I saw an example of error proofing when I was registering on Art Smalley’s Lean Website. Like many websites, it makes you enter your email address twice. If you type it incorrectly one time, the system will flag you and prompt you to re-enter it quickly. The odds of you typing it incorrectly twice are less than the odds of mistyping it just once.
That is, unless you’re lazy and “cut and paste” the first email address into the second box. But, I guess it shows that not all error proofing attempts are 100% effective. Think about your error proofing and think about how people might circumvent the error proofing.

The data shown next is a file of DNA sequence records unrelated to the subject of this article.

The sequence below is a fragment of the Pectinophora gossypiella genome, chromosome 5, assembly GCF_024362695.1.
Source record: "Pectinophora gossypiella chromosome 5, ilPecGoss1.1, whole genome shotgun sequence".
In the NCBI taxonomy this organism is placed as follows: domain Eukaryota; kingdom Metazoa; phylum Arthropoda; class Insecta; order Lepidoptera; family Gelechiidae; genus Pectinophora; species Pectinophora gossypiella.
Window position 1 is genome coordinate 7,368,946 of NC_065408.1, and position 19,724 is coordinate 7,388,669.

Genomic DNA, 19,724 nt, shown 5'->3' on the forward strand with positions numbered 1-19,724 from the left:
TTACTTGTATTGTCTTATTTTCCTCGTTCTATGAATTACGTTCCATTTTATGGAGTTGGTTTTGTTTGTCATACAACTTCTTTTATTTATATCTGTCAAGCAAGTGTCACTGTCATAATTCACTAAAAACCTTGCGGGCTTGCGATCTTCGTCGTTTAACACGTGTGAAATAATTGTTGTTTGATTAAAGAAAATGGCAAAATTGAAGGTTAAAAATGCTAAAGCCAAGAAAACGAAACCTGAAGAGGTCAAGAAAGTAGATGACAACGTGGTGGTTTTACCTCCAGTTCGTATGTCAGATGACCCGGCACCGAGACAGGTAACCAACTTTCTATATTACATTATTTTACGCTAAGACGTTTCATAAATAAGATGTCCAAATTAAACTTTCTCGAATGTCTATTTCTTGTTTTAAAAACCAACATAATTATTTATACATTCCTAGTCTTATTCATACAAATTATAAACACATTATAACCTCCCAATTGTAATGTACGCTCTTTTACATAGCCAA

I’m sure a website designer would say “but you’re not supposed to cut and paste.” Think about the way employees are co-workers are “not supposed to use” your error proofing, your machines, etc.
Also, I’ve seen that “double entry” method applied in a less “everyday” example. I’ve seen a data entry operation, where they used to have a second person inspect the first person’s data entry, to make sure info was correct. They changed their software so that the second person re-enters a few key pieces of data. If there’s a mismatch between the first and second person, the system flags it. They found the “second entry” was actually faster and more effective than manual inspection. Go figure!
Thanks for reading! I’d love to hear your thoughts. Please scroll down to post a comment. Click here to receive posts via email. Learn more about Mark Graban’s speaking, writing, and consulting.